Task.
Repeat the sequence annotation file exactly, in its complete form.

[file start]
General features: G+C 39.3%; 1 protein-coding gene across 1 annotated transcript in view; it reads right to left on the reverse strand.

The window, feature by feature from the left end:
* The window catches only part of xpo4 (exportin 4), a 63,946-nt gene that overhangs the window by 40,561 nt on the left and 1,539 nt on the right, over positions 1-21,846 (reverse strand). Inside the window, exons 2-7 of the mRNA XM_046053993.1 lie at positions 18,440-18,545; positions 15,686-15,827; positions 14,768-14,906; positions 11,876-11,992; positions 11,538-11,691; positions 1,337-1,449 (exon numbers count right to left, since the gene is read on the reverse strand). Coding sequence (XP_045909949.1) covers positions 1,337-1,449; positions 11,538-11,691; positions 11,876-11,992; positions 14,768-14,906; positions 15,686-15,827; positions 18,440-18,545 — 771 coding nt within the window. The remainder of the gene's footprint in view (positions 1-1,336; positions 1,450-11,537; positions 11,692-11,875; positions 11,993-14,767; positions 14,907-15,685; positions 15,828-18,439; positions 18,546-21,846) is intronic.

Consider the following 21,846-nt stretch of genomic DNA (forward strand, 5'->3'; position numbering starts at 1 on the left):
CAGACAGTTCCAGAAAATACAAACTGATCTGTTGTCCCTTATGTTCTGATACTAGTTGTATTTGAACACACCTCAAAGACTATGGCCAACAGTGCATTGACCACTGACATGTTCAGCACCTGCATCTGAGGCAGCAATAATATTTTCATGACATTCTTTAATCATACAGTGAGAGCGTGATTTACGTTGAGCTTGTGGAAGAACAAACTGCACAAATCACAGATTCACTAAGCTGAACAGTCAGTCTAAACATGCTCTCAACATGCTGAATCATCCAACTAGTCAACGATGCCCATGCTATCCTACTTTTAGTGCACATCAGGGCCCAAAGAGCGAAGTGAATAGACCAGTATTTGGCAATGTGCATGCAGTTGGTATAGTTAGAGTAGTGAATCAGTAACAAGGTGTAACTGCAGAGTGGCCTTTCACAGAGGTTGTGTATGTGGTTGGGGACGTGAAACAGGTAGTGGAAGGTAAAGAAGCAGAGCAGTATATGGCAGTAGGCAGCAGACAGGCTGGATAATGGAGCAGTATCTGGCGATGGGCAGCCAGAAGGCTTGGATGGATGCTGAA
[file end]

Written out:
General features: G+C 39.3%; 1 protein-coding gene across 1 annotated transcript in view; it reads right to left on the reverse strand.

The window, feature by feature from the left end:
* The window catches only part of xpo4 (exportin 4), a 63,946-nt gene that overhangs the window by 40,561 nt on the left and 1,539 nt on the right, over positions 1-21,846 (reverse strand). Inside the window, exons 2-7 of the mRNA XM_046053993.1 lie at positions 18,440-18,545; positions 15,686-15,827; positions 14,768-14,906; positions 11,876-11,992; positions 11,538-11,691; positions 1,337-1,449 (exon numbers count right to left, since the gene is read on the reverse strand). Coding sequence (XP_045909949.1) covers positions 1,337-1,449; positions 11,538-11,691; positions 11,876-11,992; positions 14,768-14,906; positions 15,686-15,827; positions 18,440-18,545 — 771 coding nt within the window. The remainder of the gene's footprint in view (positions 1-1,336; positions 1,450-11,537; positions 11,692-11,875; positions 11,993-14,767; positions 14,907-15,685; positions 15,828-18,439; positions 18,546-21,846) is intronic.

Consider the following 21,846-nt stretch of genomic DNA (forward strand, 5'->3'; position numbering starts at 1 on the left):
CAGACAGTTCCAGAAAATACAAACTGATCTGTTGTCCCTTATGTTCTGATACTAGTTGTATTTGAACACACCTCAAAGACTATGGCCAACAGTGCATTGACCACTGACATGTTCAGCACCTGCATCTGAGGCAGCAATAATATTTTCATGACATTCTTTAATCATACAGTGAGAGCGTGATTTACGTTGAGCTTGTGGAAGAACAAACTGCACAAATCACAGATTCACTAAGCTGAACAGTCAGTCTAAACATGCTCTCAACATGCTGAATCATCCAACTAGTCAACGATGCCCATGCTATCCTACTTTTAGTGCACATCAGGGCCCAAAGAGCGAAGTGAATAGACCAGTATTTGGCAATGTGCATGCAGTTGGTATAGTTAGAGTAGTGAATCAGTAACAAGGTGTAACTGCAGAGTGGCCTTTCACAGAGGTTGTGTATGTGGTTGGGGACGTGAAACAGGTAGTGGAAGGTAAAGAAGCAGAGCAGTATATGGCAGTAGGCAGCAGACAGGCTGGATAATGGAGCAGTATCTGGCGATGGGCAGCCAGAAGGCTTGGATGGATGCTGAA